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Profiles, Predictors, and Minority Overrepresentation in Jurisdictional Decisions for Maryland Youths: A Final Report

NCJ Number
Date Published
July 2003
82 pages

As part of an effort to examine the impact of juvenile waiver legislation enacted in Maryland in 1994 and 1998, this research developed prediction models for waiver, determined profiles for juveniles in each waiver category, and compared 1990-92 minority overrepresentation results with 1998-99 data for various decision points and extension into the adult system.


Maryland's waiver laws mandate adult-court original jurisdiction for all juveniles charged with 1 or more of 14 specified serious offenses. These laws have had the effect of changing the court of original jurisdiction from the juvenile to the adult court for approximately 1,500 juveniles per year. The overall purpose of the current study was to determine whether the juveniles targeted in this legislation were being processed in accordance with the legislature's expectations. The subjects for the study were 298 males ages 12-19; 80.2 percent were Black. The sample was a combination of urban and rural juveniles processed in 1998. A total of 69 were classified as at-risk for waiver; 105 were waived by judicial decision; 72 had a wavier reversed; and 52 were under mandated legislative waiver. Logistic regression was used to create predictor models of waiver and reverse waiver. Clustering was used to develop profiles of the waiver groups, and the overrepresentation data were analyzed by using a proportion to the general population index in the State. The study concluded that waiver decisions were based in predictors that involved both legal and extra-legal variables. The profiles of the juveniles suggest treatment and security needs and indicate the need for flexible individualized treatment. The overrepresentation of Black juveniles at nine decision points in case processing has worsened since 1992 in the juvenile justice system and also is present in the adult system. The study recommends that the Maryland legislature tailor waiver decision criteria and their proportional weights to the desired outcomes of waiver policy. Further, a future prospective study should use adequate sampling procedures and collect a broader array of characteristics from multiple sources than was the case in the current study. This would develop more accurate predictors and profiles. Although the data collected and analyzed indicated the overrepresentation of Black juveniles in the waiver system, a racial basis for waiver decisions was not found. Future research should address the causes of overrepresentation so as to inform policy changes. 7 tables, 3 figures, 60 references, and appended supplementary data and methodological information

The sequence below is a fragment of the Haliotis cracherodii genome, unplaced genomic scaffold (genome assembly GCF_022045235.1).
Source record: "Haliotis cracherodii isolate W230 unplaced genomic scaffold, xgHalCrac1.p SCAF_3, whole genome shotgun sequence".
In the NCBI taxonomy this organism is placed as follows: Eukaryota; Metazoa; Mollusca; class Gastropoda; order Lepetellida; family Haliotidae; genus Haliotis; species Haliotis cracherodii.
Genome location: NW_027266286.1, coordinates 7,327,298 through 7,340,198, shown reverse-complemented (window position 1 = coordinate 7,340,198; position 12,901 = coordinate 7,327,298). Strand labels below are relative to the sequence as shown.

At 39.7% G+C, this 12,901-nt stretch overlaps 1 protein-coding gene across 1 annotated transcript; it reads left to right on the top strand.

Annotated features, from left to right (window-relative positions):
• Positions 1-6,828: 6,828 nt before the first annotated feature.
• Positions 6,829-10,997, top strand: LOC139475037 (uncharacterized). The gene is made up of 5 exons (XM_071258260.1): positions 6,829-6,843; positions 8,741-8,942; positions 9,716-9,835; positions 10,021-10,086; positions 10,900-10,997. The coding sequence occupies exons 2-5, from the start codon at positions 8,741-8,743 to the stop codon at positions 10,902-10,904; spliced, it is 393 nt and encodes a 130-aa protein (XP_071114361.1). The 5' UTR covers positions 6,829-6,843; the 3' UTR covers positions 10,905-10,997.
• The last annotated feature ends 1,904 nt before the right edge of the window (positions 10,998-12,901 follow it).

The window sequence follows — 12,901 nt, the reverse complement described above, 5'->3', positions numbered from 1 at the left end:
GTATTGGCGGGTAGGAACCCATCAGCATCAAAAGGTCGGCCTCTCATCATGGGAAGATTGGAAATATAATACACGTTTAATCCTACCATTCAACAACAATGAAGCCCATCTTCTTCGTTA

Date Published: July 1, 2003